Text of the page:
Urban Outfitters controversial shot glasses - Philadelphia News, Weather and Sports from WTXF FOX 29

Urban Outfitters controversial shot glasses and other products

Posted: Updated:
NEW YORK (MYFOXNY) -

Urban Outfitters sells a syringe shot shooter, a can cooler, a beer cozy that looks like a prescription bottle. I found them online and inside several urban outfitters stores in Manhattan. I even saw some kids checking them out.

This is why some people are upset with the Philadelphia-based company that caters to the hipster generation, and a younger crowd, with its edgy clothing and kitschy products.

"You have to have a sense of humor but I think that this goes one step beyond what it should," said Susan Ohanesian, the chief clinical officer of Daytop Village, a recovery center in Manhattan that helps many adolescents with drug and alcohol problems. "It's just not the message to be giving young kids when we have the prescription drug problem that we have today."

That spurred Rep. Hal Rodgers of Kentucky to send a letter to the CEO of Urban Outfitters, Richard Hayne, calling for these latest products to be removed from the store shelves. The letter reads in part, "For a company with sales of $2.79 billion in 2012 to trivialize the pain and suffering of those struggling with addiction is tasteless at best but irresponsible at worst."

This isn't the first time Urban Outfitters has taken heat for its products. In 2003 the company released a Monopoly parody called "Ghettopoly" and in 2006 it sold Christmas ornaments shaped as handguns.

We reached out to urban outfitters. So far, we haven't heard back. But we'll keep trying.

  • Your MoneyMore>>

  • Grocery-store etiquette

    Grocery-store etiquette

    Friday, April 18 2014 7:24 PM EDT2014-04-18 23:24:07 GMT
    Whether barricading shopping aisles with abandoned carts, massaging every piece of fruit in the building, or blankly staring at a shelf of items so no one else can pick one, grocery store pests can turn a quick trip to restock your fridge into a nightmare.
    Whether barricading shopping aisles with abandoned carts, massaging every piece of fruit in the building, or blankly staring at a shelf of items so no one else can pick one, grocery store pests can turn a quick trip to restock your fridge into a nightmare. In the hope of gently educating those unclear on grocery-shopping etiquette, we asked you to help us put together a list of what not to do.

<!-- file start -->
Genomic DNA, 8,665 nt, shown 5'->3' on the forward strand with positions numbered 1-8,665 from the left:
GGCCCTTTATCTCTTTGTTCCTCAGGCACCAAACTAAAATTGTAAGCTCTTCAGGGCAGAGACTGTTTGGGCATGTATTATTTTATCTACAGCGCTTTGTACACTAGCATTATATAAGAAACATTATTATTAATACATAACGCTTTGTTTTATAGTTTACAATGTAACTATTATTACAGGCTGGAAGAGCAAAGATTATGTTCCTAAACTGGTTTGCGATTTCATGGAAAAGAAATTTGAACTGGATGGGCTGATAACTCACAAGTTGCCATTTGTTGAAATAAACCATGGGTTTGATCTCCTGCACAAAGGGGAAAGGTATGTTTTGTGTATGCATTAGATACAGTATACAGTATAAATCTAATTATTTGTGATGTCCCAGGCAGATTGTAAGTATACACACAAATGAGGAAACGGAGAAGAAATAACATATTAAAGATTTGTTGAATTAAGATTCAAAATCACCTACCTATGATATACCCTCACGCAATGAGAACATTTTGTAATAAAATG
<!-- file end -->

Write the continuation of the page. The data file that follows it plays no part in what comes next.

• Expert: credit cards are not fully secure

    Expert: credit cards are not fully secure

    Friday, April 18 2014 6:49 PM EDT2014-04-18 22:49:51 GMT
    Another week and another credit card hacking at a major retailer. This time it was Michael's craft store. Consumers are uneasy because current credit card technology is antiquated. "The fact is you cannot protect your credit cards, you can't every time you give it out it is vulnerable to fraud," says Robert Siciliano, McAfee identity theft expert.
    Another week and another credit card hacking at a major retailer. This time it was Michael's craft store. Consumers are uneasy because current credit card technology is antiquated. "The fact is you cannot protect your credit cards, you can't every time you give it out it is vulnerable to fraud," says Robert Siciliano, McAfee identity theft expert.
  • Basil farm ready to switch to marijuana

    Basil farm ready to switch to marijuana

    Friday, April 18 2014 4:11 PM EDT2014-04-18 20:11:50 GMT
    Basil plants grow on a New Jersey farm, but the facility could be turned into a five-acre medical marijuana greenhouse with only 48 hours' notice. The hoses from the state-of-the-art Dutch hydroponic system are watering flowers now, but with a few minor adjustments could just as easily grow marijuana plants for medicinal cannabis. The only reason it's not happening now is because the company is publicly traded and subject to federal law.
    Basil plants grow on a New Jersey farm, but the facility could be turned into a five-acre medical marijuana greenhouse with only 48 hours' notice. The hoses from the state-of-the-art Dutch hydroponic system are watering flowers now, but with a few minor adjustments could just as easily grow marijuana plants for medicinal cannabis. The only reason it's not happening now is because the company is publicly traded and subject to federal law.
Powered by WorldNow

WTXF-TV
330 Market Street
Philadelphia, PA 19106-2796

Phone: (215) 925-2929
Fax: (215) 982-5494

Didn't find what you were looking for?
All content © Copyright 2000 - 2014 Fox Television Stations, Inc. and Worldnow. All Rights Reserved.
Privacy Policy | Terms of Service | Ad Choices